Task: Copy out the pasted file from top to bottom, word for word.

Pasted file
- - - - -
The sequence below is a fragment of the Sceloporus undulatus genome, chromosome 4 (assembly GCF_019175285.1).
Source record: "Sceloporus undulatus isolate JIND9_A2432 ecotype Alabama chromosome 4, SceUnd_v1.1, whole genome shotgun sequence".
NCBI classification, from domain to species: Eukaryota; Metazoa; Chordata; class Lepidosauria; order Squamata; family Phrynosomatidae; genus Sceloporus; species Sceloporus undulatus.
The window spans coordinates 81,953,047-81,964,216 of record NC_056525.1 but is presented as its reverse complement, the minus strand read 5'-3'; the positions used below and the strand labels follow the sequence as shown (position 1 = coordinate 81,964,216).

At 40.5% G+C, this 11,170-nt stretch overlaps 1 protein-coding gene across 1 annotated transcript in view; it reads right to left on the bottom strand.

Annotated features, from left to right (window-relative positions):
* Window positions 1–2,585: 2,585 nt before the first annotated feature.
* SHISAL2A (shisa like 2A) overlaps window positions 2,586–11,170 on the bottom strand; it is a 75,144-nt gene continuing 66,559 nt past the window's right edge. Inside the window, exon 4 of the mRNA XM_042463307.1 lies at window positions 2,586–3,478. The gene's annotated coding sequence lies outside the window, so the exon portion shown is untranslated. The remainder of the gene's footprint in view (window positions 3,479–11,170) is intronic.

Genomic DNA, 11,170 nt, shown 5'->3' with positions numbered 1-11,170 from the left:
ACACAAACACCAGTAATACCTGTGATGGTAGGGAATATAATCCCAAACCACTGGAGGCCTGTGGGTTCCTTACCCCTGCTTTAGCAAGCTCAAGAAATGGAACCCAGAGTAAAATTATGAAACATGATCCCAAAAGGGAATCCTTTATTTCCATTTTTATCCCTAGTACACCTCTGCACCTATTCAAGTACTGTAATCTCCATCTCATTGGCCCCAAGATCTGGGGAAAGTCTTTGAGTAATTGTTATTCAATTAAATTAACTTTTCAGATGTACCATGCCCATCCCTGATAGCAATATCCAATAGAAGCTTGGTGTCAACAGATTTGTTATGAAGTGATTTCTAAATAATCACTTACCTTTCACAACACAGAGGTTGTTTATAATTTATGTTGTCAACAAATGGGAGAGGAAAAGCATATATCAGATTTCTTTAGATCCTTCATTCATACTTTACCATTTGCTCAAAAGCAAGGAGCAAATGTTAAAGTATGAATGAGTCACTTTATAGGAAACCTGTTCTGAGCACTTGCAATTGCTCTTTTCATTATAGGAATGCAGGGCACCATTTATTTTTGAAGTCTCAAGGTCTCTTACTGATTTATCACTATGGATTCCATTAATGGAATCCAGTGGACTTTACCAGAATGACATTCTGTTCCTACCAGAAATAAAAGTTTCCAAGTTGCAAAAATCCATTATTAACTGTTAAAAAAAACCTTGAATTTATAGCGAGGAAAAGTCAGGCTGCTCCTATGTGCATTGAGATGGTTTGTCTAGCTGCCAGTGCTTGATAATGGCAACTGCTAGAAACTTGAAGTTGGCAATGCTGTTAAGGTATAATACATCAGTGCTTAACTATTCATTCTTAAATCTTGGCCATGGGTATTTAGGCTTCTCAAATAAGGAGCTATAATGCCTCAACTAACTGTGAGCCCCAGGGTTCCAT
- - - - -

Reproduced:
The sequence below is a fragment of the Sceloporus undulatus genome, chromosome 4 (assembly GCF_019175285.1).
Source record: "Sceloporus undulatus isolate JIND9_A2432 ecotype Alabama chromosome 4, SceUnd_v1.1, whole genome shotgun sequence".
NCBI classification, from domain to species: Eukaryota; Metazoa; Chordata; class Lepidosauria; order Squamata; family Phrynosomatidae; genus Sceloporus; species Sceloporus undulatus.
The window spans coordinates 81,953,047-81,964,216 of record NC_056525.1 but is presented as its reverse complement, the minus strand read 5'-3'; the positions used below and the strand labels follow the sequence as shown (position 1 = coordinate 81,964,216).

At 40.5% G+C, this 11,170-nt stretch overlaps 1 protein-coding gene across 1 annotated transcript in view; it reads right to left on the bottom strand.

Annotated features, from left to right (window-relative positions):
* Window positions 1–2,585: 2,585 nt before the first annotated feature.
* SHISAL2A (shisa like 2A) overlaps window positions 2,586–11,170 on the bottom strand; it is a 75,144-nt gene continuing 66,559 nt past the window's right edge. Inside the window, exon 4 of the mRNA XM_042463307.1 lies at window positions 2,586–3,478. The gene's annotated coding sequence lies outside the window, so the exon portion shown is untranslated. The remainder of the gene's footprint in view (window positions 3,479–11,170) is intronic.

Genomic DNA, 11,170 nt, shown 5'->3' with positions numbered 1-11,170 from the left:
ACACAAACACCAGTAATACCTGTGATGGTAGGGAATATAATCCCAAACCACTGGAGGCCTGTGGGTTCCTTACCCCTGCTTTAGCAAGCTCAAGAAATGGAACCCAGAGTAAAATTATGAAACATGATCCCAAAAGGGAATCCTTTATTTCCATTTTTATCCCTAGTACACCTCTGCACCTATTCAAGTACTGTAATCTCCATCTCATTGGCCCCAAGATCTGGGGAAAGTCTTTGAGTAATTGTTATTCAATTAAATTAACTTTTCAGATGTACCATGCCCATCCCTGATAGCAATATCCAATAGAAGCTTGGTGTCAACAGATTTGTTATGAAGTGATTTCTAAATAATCACTTACCTTTCACAACACAGAGGTTGTTTATAATTTATGTTGTCAACAAATGGGAGAGGAAAAGCATATATCAGATTTCTTTAGATCCTTCATTCATACTTTACCATTTGCTCAAAAGCAAGGAGCAAATGTTAAAGTATGAATGAGTCACTTTATAGGAAACCTGTTCTGAGCACTTGCAATTGCTCTTTTCATTATAGGAATGCAGGGCACCATTTATTTTTGAAGTCTCAAGGTCTCTTACTGATTTATCACTATGGATTCCATTAATGGAATCCAGTGGACTTTACCAGAATGACATTCTGTTCCTACCAGAAATAAAAGTTTCCAAGTTGCAAAAATCCATTATTAACTGTTAAAAAAAACCTTGAATTTATAGCGAGGAAAAGTCAGGCTGCTCCTATGTGCATTGAGATGGTTTGTCTAGCTGCCAGTGCTTGATAATGGCAACTGCTAGAAACTTGAAGTTGGCAATGCTGTTAAGGTATAATACATCAGTGCTTAACTATTCATTCTTAAATCTTGGCCATGGGTATTTAGGCTTCTCAAATAAGGAGCTATAATGCCTCAACTAACTGTGAGCCCCAGGGTTCCAT